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Equal consideration of moral interests is a moral principle asserting that we should give equal consideration to the evaluation of the moral welfare of every individual.
In the context of animal-human relations, equal consideration of interests means giving equal deliberation to the relevant moral welfare of animals as well as humans. Equal consideration of interests is not a new idea, but Peter Singer gave it wide circulation in his 1975 book Animal Liberation
and defines it thus:
"Essentially this means that if an animal feels pain, the pain matters as much as it does when a human feels pain - if the pains hurt just as much. How bad pain and suffering are does not depend on the species of being that experiences it."
Singer-Posner debate. Slate Magazine. June 2001.
The strong version of equal consideration of interests says that animal and human interests are equally important and when there is moral conflict of interests you must consider animal and human interests equally. Humans should not take precedence over animals automatically and without thought.
Equal Consideration versus Animal Liberation
Many people often use the terms animal rights and animal liberation interchangeably. This might be all right sometimes, but in a strict sense animal liberation is made up of two different approaches to liberating animals: equal consideration of interests and animal rights.
Singer advances animal liberation through equal consideration of interests. Although he often talks about animal rights he does so only as shorthand, what he really means is liberating animals by giving them equal consideration.
Equal Consideration versus Animal Rights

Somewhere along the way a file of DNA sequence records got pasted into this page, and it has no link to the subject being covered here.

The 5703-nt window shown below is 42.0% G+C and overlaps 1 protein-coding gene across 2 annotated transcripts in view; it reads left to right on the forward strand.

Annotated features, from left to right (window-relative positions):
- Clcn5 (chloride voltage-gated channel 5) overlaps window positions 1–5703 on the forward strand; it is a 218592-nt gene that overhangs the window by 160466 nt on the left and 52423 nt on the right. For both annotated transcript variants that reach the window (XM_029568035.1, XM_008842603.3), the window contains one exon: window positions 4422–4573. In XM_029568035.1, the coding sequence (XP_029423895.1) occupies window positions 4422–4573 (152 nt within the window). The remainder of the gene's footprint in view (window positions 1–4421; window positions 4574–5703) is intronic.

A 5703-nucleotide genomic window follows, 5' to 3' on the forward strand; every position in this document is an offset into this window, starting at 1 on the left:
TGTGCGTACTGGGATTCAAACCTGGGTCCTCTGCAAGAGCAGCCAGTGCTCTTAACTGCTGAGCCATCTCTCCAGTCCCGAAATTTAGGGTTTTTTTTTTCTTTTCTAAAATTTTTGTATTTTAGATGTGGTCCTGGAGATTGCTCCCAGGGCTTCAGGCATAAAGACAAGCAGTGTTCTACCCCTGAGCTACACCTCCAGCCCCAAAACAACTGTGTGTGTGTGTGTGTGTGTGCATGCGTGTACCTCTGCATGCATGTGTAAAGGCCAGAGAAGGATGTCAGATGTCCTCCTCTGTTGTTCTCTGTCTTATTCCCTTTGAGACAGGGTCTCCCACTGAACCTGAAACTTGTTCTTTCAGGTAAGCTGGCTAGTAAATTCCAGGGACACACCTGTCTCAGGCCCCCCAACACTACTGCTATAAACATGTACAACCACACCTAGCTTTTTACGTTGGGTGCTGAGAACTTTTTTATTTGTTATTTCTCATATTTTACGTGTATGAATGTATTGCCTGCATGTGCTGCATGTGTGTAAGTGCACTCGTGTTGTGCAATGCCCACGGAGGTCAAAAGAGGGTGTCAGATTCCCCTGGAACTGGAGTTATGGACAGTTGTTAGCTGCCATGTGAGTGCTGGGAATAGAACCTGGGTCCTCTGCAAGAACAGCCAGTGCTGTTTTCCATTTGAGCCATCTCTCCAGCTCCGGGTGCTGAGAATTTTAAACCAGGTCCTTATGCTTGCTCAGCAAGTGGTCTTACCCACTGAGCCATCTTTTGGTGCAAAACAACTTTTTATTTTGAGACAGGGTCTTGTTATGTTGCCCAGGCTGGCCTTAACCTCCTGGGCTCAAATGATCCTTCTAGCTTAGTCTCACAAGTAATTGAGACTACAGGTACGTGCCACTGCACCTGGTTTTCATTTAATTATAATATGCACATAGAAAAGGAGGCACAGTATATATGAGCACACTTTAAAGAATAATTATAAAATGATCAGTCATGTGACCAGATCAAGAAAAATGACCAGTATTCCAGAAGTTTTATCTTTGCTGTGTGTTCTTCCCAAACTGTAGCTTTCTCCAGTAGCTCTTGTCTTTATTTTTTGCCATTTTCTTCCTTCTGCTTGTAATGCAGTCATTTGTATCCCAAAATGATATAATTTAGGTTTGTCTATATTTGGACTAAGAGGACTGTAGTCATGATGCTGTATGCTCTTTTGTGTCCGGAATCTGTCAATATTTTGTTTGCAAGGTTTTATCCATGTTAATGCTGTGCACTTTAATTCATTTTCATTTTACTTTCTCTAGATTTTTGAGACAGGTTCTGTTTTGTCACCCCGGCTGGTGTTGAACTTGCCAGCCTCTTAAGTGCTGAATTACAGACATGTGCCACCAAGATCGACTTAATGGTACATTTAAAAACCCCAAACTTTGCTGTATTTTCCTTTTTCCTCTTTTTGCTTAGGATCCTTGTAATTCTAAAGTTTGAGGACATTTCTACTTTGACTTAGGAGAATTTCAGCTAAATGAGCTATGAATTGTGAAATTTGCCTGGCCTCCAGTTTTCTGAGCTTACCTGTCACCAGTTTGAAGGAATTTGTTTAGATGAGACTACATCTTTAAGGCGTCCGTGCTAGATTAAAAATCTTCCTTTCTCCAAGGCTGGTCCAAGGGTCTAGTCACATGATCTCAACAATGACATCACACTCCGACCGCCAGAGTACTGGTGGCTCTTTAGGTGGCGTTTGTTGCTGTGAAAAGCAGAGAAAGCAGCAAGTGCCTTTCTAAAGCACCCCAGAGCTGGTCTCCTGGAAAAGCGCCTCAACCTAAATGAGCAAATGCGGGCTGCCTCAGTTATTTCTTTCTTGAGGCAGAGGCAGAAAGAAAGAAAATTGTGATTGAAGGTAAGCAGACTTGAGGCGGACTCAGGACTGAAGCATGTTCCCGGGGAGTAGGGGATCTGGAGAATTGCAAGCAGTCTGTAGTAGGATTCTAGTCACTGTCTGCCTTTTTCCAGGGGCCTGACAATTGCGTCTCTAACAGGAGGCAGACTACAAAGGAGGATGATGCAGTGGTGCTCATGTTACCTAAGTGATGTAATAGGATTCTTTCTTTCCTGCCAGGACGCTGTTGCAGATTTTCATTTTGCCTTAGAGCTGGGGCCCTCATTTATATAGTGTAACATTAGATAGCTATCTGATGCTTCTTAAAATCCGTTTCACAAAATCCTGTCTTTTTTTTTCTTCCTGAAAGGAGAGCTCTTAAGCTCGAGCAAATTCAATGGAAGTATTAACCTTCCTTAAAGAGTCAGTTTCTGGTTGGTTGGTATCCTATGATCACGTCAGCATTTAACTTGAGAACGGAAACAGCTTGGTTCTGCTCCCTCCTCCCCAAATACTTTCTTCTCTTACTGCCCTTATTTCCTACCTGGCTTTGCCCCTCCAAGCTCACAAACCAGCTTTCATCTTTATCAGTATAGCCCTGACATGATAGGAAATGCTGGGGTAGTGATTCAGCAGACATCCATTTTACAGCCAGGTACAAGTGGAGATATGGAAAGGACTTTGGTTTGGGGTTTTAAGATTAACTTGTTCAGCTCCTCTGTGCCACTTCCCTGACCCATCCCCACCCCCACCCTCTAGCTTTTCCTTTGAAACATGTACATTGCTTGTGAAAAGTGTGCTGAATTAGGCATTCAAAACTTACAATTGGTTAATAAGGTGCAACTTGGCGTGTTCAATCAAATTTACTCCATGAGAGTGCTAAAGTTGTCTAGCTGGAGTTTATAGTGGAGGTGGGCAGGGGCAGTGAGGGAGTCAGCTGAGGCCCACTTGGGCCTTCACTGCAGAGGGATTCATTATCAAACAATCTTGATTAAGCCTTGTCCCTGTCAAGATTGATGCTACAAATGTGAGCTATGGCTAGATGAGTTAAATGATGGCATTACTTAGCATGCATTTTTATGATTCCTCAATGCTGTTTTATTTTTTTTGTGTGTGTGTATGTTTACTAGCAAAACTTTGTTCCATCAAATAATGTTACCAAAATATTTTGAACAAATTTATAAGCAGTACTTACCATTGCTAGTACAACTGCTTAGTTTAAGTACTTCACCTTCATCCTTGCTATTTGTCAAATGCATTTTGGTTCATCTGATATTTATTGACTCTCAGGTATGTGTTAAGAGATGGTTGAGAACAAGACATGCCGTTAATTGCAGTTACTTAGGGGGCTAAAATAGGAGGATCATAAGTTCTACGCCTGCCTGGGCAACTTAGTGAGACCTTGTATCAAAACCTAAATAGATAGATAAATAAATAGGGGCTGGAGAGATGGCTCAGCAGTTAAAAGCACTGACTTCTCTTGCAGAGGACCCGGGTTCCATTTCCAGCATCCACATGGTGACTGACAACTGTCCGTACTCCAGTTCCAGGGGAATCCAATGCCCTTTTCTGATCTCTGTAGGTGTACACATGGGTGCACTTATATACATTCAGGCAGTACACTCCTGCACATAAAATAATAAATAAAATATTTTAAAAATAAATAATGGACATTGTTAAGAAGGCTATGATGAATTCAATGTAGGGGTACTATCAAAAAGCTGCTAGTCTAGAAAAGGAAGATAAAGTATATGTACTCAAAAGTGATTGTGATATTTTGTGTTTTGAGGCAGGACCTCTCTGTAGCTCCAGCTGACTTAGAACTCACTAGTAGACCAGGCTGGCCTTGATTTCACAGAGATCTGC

Considering the moral interests of all animals equally is not the same as giving rights to animals. If you maintain that animals and humans have the same moral rights that forbid harm to them, then you cannot, say, experiment on them. However, if you maintain that animal and human interests are morally equal regarding experimentation, then you can experiment equally on humans as on animals. If you are not prepared to experiment on one then you cannot experiment on the other.
You must apply equal consideration to interests that are comparable. All animal species and humans share certain major interests in that they need nutrition, freedom of movement and social interaction with peers, for example. However, animals and humans do not share all interests. Animals do not need freedom of speech or freedom of religion. Freedoms of speech and religion are human interests that are not comparable interests with animals, so do not consider them. This may seem obvious, but some people like to confuse the issue by trying to compare irrelevant interests (‘we should not give rights to pigs because pigs do not need free speech’).
Some Advantages & Disadvantages
Three advantages of applying the principle of equal consideration when deciding animal-human moral conflicts are: